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Planner

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Everything posted by Planner

  1. Aparently the land was used to service the retail units to the rear and had a consent for use for storage/deliverys and bins etc. Now if I was one of the neighbours, I think the lesser of two evils is a dwelling which fits in with the surrounding streetscape (which apparently it does according to the council officer and committe that aproved it). Interestingly only four letters of objection where recieved by the Council - wonder why the other 6 in the picture suddenly decided to crawl out of the woodwork for the photo shoot?! NIMBY's one and all.
  2. I suspect the flimsy lock situation is likley to invalidate your insurance (or any you purchase) more than the scaffold.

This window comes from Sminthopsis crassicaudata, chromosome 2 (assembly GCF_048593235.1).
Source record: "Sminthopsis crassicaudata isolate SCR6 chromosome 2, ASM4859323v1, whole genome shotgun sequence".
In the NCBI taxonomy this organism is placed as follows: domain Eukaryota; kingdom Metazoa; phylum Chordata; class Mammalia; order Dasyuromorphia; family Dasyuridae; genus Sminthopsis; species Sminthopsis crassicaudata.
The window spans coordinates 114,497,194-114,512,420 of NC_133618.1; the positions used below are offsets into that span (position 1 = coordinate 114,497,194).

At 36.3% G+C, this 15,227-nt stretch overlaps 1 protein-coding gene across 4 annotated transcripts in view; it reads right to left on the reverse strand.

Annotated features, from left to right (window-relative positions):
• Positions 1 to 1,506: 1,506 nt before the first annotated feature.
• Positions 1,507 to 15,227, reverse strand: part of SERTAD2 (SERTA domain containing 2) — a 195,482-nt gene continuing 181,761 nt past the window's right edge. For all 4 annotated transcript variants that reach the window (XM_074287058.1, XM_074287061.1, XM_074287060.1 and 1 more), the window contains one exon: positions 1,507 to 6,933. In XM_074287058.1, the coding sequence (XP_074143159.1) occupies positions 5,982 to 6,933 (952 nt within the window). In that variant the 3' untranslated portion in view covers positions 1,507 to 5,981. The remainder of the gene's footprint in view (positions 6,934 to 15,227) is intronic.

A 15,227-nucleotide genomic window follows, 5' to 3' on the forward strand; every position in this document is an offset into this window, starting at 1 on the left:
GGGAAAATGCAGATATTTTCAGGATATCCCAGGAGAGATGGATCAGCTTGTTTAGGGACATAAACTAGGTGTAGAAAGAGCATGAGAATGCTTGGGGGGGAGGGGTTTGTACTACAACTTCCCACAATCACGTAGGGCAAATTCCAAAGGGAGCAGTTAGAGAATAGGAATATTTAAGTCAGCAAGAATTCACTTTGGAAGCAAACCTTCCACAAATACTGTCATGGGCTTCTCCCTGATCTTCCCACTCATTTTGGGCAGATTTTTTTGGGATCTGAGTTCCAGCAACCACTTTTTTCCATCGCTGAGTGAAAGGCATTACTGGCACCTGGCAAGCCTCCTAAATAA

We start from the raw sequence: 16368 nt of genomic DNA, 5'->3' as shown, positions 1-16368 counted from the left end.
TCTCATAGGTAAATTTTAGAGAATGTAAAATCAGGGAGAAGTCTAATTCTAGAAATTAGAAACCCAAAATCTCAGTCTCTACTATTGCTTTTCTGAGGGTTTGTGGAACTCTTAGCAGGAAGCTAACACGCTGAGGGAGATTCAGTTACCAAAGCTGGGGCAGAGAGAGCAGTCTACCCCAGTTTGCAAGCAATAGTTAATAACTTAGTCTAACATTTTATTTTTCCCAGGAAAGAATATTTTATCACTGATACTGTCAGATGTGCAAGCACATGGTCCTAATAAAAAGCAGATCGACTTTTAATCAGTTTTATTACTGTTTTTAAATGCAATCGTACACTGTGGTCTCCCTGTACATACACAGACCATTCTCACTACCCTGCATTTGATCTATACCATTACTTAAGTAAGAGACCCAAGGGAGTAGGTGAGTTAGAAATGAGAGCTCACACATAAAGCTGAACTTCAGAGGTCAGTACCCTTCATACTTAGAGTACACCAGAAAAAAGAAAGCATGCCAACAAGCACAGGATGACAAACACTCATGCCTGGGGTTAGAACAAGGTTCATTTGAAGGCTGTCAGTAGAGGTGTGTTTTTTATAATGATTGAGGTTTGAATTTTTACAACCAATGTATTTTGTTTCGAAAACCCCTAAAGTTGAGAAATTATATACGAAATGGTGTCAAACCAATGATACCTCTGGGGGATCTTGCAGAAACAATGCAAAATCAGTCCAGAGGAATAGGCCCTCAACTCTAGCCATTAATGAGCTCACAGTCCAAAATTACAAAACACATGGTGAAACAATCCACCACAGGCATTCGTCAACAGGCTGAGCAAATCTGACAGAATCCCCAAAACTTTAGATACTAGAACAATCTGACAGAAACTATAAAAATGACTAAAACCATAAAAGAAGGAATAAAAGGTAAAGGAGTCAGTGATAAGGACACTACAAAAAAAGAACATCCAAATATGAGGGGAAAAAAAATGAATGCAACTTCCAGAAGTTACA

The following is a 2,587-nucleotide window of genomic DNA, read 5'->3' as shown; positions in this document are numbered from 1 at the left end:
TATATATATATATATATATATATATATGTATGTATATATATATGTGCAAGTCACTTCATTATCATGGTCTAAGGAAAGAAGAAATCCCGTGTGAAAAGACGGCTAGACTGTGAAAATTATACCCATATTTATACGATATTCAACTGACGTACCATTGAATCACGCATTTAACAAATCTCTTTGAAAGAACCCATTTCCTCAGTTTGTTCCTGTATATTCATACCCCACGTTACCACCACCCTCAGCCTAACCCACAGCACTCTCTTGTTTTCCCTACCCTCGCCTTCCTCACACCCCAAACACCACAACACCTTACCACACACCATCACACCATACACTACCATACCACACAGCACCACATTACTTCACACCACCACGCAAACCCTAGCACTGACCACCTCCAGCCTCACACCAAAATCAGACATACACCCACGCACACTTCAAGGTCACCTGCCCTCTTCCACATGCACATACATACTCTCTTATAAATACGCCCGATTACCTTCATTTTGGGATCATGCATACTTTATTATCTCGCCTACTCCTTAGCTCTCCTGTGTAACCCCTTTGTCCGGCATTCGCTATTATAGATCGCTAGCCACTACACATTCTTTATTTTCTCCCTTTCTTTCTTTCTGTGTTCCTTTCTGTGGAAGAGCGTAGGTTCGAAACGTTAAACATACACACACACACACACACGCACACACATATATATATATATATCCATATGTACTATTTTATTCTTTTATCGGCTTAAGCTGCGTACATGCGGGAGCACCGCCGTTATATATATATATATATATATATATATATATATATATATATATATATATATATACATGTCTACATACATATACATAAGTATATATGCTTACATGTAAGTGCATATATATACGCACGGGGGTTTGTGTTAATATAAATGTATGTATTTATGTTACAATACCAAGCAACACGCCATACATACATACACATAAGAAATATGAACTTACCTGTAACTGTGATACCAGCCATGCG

3. Not really. You have attempted to form a tenious link between a contract and the status of a planning consent (or lack of) which in your mind seems perfectly logical. I have equally attempted to create a tenious link between a contract and the status of a planning consent (or lack of) which in my mind seems perfectly logical. To take your argument one step further - the property isnt what you are paying for in this case, you are paying for the right to live in that property, a right which isnt reduced or removed by its planning status. An enforcement notice doesnt make a property 'illegal'. We dont know what the LL response to that notice has been from the information posted, therefore we are not in a position to comment on the planning status of the property, which is lucky as it isnt relevant to the question that the o/p has asked i.e. can I break my contract and reduce rent payments?